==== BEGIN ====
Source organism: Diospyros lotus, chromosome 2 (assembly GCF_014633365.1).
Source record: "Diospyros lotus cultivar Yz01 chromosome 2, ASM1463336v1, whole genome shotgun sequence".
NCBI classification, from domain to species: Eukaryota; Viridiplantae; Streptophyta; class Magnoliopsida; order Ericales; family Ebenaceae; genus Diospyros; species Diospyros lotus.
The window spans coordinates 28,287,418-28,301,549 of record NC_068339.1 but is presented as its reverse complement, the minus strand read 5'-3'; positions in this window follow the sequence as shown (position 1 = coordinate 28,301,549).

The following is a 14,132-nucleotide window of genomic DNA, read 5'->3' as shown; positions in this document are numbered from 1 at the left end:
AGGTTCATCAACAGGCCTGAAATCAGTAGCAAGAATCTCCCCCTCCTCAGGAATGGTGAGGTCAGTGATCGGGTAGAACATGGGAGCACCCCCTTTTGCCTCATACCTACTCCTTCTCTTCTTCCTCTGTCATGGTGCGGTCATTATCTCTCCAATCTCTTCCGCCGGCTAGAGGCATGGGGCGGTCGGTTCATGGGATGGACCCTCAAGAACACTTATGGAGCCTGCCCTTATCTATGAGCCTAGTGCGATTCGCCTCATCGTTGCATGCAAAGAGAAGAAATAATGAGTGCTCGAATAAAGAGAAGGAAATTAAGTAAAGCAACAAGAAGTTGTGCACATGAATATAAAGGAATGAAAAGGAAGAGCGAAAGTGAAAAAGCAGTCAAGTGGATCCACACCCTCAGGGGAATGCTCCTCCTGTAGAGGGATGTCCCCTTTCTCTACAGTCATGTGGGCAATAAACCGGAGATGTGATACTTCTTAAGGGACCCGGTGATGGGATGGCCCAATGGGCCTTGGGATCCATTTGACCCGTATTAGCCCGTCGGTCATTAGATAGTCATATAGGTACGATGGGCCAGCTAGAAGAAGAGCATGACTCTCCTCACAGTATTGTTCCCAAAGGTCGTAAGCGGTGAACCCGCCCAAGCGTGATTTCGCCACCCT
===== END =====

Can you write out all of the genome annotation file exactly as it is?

Source organism: Diospyros lotus, chromosome 2 (assembly GCF_014633365.1).
Source record: "Diospyros lotus cultivar Yz01 chromosome 2, ASM1463336v1, whole genome shotgun sequence".
NCBI classification, from domain to species: Eukaryota; Viridiplantae; Streptophyta; class Magnoliopsida; order Ericales; family Ebenaceae; genus Diospyros; species Diospyros lotus.
The window spans coordinates 28,287,418-28,301,549 of record NC_068339.1 but is presented as its reverse complement, the minus strand read 5'-3'; positions in this window follow the sequence as shown (position 1 = coordinate 28,301,549).

The following is a 14,132-nucleotide window of genomic DNA, read 5'->3' as shown; positions in this document are numbered from 1 at the left end:
AGGTTCATCAACAGGCCTGAAATCAGTAGCAAGAATCTCCCCCTCCTCAGGAATGGTGAGGTCAGTGATCGGGTAGAACATGGGAGCACCCCCTTTTGCCTCATACCTACTCCTTCTCTTCTTCCTCTGTCATGGTGCGGTCATTATCTCTCCAATCTCTTCCGCCGGCTAGAGGCATGGGGCGGTCGGTTCATGGGATGGACCCTCAAGAACACTTATGGAGCCTGCCCTTATCTATGAGCCTAGTGCGATTCGCCTCATCGTTGCATGCAAAGAGAAGAAATAATGAGTGCTCGAATAAAGAGAAGGAAATTAAGTAAAGCAACAAGAAGTTGTGCACATGAATATAAAGGAATGAAAAGGAAGAGCGAAAGTGAAAAAGCAGTCAAGTGGATCCACACCCTCAGGGGAATGCTCCTCCTGTAGAGGGATGTCCCCTTTCTCTACAGTCATGTGGGCAATAAACCGGAGATGTGATACTTCTTAAGGGACCCGGTGATGGGATGGCCCAATGGGCCTTGGGATCCATTTGACCCGTATTAGCCCGTCGGTCATTAGATAGTCATATAGGTACGATGGGCCAGCTAGAAGAAGAGCATGACTCTCCTCACAGTATTGTTCCCAAAGGTCGTAAGCGGTGAACCCGCCCAAGCGTGATTTCGCCACCCT